How to: Change USB drive letter in Windows 11/10/8/7 easily
Next, there are three ways about how to change drive letter for USB flash drive, USB external hard drive, etc. will be displayed. Pick up one way as you like.
Method 1. Change USB drive letter via Disk Management
Method 2. change usb drive letter using cmd, method 3. change usb drive letter with a free 3rd party gui tool.
Disk Management is a Windows built-in tool, allowing you to manage disk and partitions conveniently. Follow the steps given below to change drive letter of USB drive in Disk Management.
Step 1. Press Windows + R in Windows 11/10/8/7, input “ d iskmgmt.msc ” and hit Enter key to open Disk Management.
Step 2. Right-click the USB partition that you want to change the drive letter and choose Change Drive Letter and Paths... .
Step 3. In the pop-up window, click Change… . If your USB drive is not showing up in drive out of drive letter missing, you can click Add to assign a drive letter to it.
Step 4. Choose a new drive letter from the list and click OK .
Note: If the USB drive is formatted with a file system incompatible with Windows OS, like Ext4 or is write-protected, you can find that “ Change Drive Letter and Paths ” option greyed out.
To resolve the problem, you can format your USB drive with a file system recognized by Windows 10 /11 or remove write protection at first. Or you can try Method 2 or Method 3 to change the drive letter for your USB drive.
You can also change drive letter for USB drive from Command Prompt through the following steps:
Step 1. Pres s Windows + R simultaneously, input cmd, and click OK .
Step 2 . Type diskpart and hit Enter .
Step 3. Run commands listed below in order.
▪ list volume ▪ select volume n ▪ assign letter= m ▪ exit ▪ exit
If you find out Change Drive Letter and Paths greyed out and are unfamiliar with Command Prompt, you can try a 3 rd party partition manager for Windows PC, AOMEI Partition Assistant Standard. It can change drive letter for USB drive even when it is write-protected or not formatted with NTFS or FAT file system. Now, free download it and take a closer look at how it works.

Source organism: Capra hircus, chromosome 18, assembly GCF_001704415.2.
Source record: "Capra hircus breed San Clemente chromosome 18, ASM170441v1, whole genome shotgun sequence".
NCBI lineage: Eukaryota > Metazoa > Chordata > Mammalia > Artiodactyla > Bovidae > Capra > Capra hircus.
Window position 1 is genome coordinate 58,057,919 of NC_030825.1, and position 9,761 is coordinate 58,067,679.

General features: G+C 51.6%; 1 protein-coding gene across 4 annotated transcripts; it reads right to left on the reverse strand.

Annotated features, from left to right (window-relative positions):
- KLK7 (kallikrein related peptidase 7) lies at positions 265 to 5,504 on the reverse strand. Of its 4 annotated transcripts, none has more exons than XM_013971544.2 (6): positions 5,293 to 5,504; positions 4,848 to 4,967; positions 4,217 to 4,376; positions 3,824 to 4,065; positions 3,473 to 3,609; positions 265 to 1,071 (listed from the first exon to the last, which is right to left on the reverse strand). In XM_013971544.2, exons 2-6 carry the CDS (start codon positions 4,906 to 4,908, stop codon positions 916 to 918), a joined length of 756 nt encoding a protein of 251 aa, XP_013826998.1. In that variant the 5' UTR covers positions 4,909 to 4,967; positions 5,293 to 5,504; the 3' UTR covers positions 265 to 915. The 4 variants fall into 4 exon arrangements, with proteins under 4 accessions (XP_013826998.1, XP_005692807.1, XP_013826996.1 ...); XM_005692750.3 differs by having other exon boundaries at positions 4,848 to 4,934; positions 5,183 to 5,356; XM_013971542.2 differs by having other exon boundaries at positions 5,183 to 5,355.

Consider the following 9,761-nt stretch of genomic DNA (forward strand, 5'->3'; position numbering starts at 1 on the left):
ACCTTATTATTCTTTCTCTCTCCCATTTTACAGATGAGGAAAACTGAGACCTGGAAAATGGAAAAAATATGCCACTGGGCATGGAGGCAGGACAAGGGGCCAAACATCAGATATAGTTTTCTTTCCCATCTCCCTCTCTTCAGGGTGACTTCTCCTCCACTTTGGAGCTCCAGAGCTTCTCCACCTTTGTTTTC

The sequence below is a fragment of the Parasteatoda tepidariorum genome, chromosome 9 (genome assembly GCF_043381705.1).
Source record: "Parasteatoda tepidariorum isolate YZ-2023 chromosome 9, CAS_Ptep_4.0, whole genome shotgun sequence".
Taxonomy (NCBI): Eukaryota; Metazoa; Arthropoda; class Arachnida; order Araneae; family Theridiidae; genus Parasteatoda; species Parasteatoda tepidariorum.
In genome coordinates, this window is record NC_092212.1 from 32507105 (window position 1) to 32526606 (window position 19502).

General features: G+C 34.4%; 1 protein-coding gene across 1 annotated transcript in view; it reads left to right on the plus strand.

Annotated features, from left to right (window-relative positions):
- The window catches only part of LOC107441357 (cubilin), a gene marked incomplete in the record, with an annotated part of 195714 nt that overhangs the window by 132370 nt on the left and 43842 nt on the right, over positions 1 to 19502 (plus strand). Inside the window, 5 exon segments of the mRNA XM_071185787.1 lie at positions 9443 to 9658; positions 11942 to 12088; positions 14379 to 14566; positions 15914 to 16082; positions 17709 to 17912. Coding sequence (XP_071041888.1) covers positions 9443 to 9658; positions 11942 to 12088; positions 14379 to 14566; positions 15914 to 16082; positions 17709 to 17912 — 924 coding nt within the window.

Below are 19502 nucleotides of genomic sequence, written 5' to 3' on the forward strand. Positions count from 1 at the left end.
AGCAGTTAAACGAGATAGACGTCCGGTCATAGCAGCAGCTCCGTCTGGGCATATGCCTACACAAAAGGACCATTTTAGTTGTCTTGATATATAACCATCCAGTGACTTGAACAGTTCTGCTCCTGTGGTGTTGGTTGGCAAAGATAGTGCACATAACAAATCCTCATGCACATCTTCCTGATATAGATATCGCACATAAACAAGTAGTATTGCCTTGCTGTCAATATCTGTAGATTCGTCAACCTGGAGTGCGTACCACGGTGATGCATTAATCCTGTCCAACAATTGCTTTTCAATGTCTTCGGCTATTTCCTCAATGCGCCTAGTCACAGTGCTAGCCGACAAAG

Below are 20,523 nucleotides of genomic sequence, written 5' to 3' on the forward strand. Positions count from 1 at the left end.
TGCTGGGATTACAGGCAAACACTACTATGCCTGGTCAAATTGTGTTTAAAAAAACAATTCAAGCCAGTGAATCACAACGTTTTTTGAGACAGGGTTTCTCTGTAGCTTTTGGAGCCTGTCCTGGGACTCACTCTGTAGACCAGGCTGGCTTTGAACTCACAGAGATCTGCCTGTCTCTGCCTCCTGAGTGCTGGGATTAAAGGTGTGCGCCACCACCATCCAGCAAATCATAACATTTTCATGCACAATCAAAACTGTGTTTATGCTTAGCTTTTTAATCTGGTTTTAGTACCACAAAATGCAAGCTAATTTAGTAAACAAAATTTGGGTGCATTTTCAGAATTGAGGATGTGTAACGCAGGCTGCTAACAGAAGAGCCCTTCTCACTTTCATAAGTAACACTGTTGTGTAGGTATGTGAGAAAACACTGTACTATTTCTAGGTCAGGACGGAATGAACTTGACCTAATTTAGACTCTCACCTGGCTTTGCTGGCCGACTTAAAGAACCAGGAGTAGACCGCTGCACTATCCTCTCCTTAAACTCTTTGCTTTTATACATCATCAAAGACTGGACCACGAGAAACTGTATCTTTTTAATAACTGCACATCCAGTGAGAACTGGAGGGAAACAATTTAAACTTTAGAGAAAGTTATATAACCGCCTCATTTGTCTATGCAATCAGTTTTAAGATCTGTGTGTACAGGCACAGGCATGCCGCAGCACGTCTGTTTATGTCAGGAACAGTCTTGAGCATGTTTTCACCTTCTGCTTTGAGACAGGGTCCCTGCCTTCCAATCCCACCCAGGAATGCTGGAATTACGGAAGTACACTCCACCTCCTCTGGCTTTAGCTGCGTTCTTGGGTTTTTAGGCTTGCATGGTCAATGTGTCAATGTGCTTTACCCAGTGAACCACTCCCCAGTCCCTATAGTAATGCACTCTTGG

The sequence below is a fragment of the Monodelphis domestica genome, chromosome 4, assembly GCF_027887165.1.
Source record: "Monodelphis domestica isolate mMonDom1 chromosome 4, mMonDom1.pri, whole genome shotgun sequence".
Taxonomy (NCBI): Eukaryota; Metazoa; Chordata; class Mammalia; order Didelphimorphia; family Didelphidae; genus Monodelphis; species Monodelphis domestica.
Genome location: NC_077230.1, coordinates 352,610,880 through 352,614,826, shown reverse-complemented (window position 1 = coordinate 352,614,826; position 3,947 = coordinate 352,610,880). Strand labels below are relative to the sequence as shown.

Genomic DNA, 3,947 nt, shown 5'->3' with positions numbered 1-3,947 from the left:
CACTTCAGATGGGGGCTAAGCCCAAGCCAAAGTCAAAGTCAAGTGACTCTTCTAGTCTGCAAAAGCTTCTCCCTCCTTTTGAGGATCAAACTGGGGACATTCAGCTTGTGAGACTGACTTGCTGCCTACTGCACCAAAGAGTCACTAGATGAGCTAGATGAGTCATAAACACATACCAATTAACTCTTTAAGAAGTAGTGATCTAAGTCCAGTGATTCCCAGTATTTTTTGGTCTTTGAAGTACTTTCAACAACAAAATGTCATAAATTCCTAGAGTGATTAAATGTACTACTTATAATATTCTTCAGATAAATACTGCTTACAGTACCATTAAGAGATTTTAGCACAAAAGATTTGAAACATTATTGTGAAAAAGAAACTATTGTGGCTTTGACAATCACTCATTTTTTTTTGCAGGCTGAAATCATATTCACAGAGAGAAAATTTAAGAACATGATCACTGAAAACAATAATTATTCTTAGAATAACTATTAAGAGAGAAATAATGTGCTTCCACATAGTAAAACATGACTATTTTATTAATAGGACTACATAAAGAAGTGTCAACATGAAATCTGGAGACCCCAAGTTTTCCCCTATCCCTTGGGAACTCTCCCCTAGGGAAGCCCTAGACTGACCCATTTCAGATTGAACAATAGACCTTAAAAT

Step 1. Install and run the partition manager. In the home interface, right-click the partition whose drive letter needs to be changed and go to Advanced > Change Drive Letter .
Step 2. In the pop-up window, choose a new drive letter for your USB drive and click OK .
Step 3. You’ll go back to the main interface automatically. Click Apply and Proceed to commit the operation.
✍ Notes: ✌ You can get more functions, like quick partition, partition recovery, etc., if you upgrade to AOMEI Partition Assistant Professional . ✌ To more easily identify USB drive, like external hard drive, you can also choose to change name of USB drive.
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How Do I Assign A Drive Letter To An External Hard Drive
Welcome to the world of external hard drives! These handy devices provide an easy and convenient way to store and backup your data. However, when you connect an external hard drive to your computer, you might find that it doesn’t automatically get assigned a drive letter. In this article, we will explore the process of assigning a drive letter to an external hard drive, whether you are using a Windows or Mac operating system.
Before we dive into the details, let’s first understand what a drive letter is and why it’s important. In simple terms, a drive letter is a single alphabetic character that is assigned to a specific storage device, such as a hard drive or a USB flash drive. It allows the operating system to identify and access the storage device easily. Without a drive letter, the external hard drive remains inaccessible, making it impossible to view or manage the files stored on it.
Assigning a drive letter to an external hard drive is crucial for a couple of reasons. Firstly, it provides a way to access and manage the files stored on the drive. Once a drive letter is assigned, you can open the drive through the operating system’s file explorer and perform various tasks like copying, deleting, or transferring files. Secondly, assigning a drive letter ensures that the external hard drive is recognized consistently every time you connect it to your computer. This is especially important if you have multiple storage devices connected, as it allows you to easily differentiate between them.